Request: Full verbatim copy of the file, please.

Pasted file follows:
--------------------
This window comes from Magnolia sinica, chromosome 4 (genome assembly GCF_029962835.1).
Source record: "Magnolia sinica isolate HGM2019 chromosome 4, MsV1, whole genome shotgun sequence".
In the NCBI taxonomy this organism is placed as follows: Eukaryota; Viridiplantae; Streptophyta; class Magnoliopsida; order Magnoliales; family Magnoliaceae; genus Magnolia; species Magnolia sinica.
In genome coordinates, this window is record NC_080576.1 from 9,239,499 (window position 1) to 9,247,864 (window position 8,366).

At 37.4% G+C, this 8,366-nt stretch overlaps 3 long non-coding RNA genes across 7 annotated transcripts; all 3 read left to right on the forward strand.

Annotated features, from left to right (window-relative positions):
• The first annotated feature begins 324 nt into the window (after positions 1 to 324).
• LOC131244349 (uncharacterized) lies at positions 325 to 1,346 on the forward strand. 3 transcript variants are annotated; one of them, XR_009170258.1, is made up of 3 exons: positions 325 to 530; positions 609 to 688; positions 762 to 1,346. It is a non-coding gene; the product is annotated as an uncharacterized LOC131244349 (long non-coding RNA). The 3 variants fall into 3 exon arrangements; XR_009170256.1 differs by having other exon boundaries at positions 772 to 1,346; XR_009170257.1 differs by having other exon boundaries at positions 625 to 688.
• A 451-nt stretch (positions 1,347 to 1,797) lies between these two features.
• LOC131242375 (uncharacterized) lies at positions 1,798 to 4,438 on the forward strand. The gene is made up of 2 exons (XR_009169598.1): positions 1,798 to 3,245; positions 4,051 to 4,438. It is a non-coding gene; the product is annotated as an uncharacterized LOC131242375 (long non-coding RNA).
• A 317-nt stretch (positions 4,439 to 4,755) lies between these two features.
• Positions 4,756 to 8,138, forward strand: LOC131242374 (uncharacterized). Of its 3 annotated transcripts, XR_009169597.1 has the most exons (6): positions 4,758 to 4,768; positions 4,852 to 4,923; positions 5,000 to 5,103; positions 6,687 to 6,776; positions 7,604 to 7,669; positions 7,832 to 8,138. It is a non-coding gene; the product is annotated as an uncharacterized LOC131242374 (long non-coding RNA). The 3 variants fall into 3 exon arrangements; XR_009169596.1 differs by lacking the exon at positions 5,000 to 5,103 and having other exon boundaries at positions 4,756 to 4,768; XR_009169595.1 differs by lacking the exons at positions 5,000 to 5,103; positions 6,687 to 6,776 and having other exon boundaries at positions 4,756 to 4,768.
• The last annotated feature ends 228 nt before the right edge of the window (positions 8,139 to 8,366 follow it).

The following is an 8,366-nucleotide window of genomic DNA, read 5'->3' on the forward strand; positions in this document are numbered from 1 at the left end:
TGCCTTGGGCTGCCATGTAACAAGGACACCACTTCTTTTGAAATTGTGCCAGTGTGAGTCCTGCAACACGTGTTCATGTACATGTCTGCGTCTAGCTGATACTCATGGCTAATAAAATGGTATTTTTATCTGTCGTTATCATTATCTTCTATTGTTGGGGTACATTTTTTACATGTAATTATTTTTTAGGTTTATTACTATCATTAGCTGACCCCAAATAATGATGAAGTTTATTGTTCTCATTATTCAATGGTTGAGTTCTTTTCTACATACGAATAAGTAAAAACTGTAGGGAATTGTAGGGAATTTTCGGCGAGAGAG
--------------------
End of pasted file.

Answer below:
This window comes from Magnolia sinica, chromosome 4 (genome assembly GCF_029962835.1).
Source record: "Magnolia sinica isolate HGM2019 chromosome 4, MsV1, whole genome shotgun sequence".
In the NCBI taxonomy this organism is placed as follows: Eukaryota; Viridiplantae; Streptophyta; class Magnoliopsida; order Magnoliales; family Magnoliaceae; genus Magnolia; species Magnolia sinica.
In genome coordinates, this window is record NC_080576.1 from 9,239,499 (window position 1) to 9,247,864 (window position 8,366).

At 37.4% G+C, this 8,366-nt stretch overlaps 3 long non-coding RNA genes across 7 annotated transcripts; all 3 read left to right on the forward strand.

Annotated features, from left to right (window-relative positions):
• The first annotated feature begins 324 nt into the window (after positions 1 to 324).
• LOC131244349 (uncharacterized) lies at positions 325 to 1,346 on the forward strand. 3 transcript variants are annotated; one of them, XR_009170258.1, is made up of 3 exons: positions 325 to 530; positions 609 to 688; positions 762 to 1,346. It is a non-coding gene; the product is annotated as an uncharacterized LOC131244349 (long non-coding RNA). The 3 variants fall into 3 exon arrangements; XR_009170256.1 differs by having other exon boundaries at positions 772 to 1,346; XR_009170257.1 differs by having other exon boundaries at positions 625 to 688.
• A 451-nt stretch (positions 1,347 to 1,797) lies between these two features.
• LOC131242375 (uncharacterized) lies at positions 1,798 to 4,438 on the forward strand. The gene is made up of 2 exons (XR_009169598.1): positions 1,798 to 3,245; positions 4,051 to 4,438. It is a non-coding gene; the product is annotated as an uncharacterized LOC131242375 (long non-coding RNA).
• A 317-nt stretch (positions 4,439 to 4,755) lies between these two features.
• Positions 4,756 to 8,138, forward strand: LOC131242374 (uncharacterized). Of its 3 annotated transcripts, XR_009169597.1 has the most exons (6): positions 4,758 to 4,768; positions 4,852 to 4,923; positions 5,000 to 5,103; positions 6,687 to 6,776; positions 7,604 to 7,669; positions 7,832 to 8,138. It is a non-coding gene; the product is annotated as an uncharacterized LOC131242374 (long non-coding RNA). The 3 variants fall into 3 exon arrangements; XR_009169596.1 differs by lacking the exon at positions 5,000 to 5,103 and having other exon boundaries at positions 4,756 to 4,768; XR_009169595.1 differs by lacking the exons at positions 5,000 to 5,103; positions 6,687 to 6,776 and having other exon boundaries at positions 4,756 to 4,768.
• The last annotated feature ends 228 nt before the right edge of the window (positions 8,139 to 8,366 follow it).

The following is an 8,366-nucleotide window of genomic DNA, read 5'->3' on the forward strand; positions in this document are numbered from 1 at the left end:
TGCCTTGGGCTGCCATGTAACAAGGACACCACTTCTTTTGAAATTGTGCCAGTGTGAGTCCTGCAACACGTGTTCATGTACATGTCTGCGTCTAGCTGATACTCATGGCTAATAAAATGGTATTTTTATCTGTCGTTATCATTATCTTCTATTGTTGGGGTACATTTTTTACATGTAATTATTTTTTAGGTTTATTACTATCATTAGCTGACCCCAAATAATGATGAAGTTTATTGTTCTCATTATTCAATGGTTGAGTTCTTTTCTACATACGAATAAGTAAAAACTGTAGGGAATTGTAGGGAATTTTCGGCGAGAGAG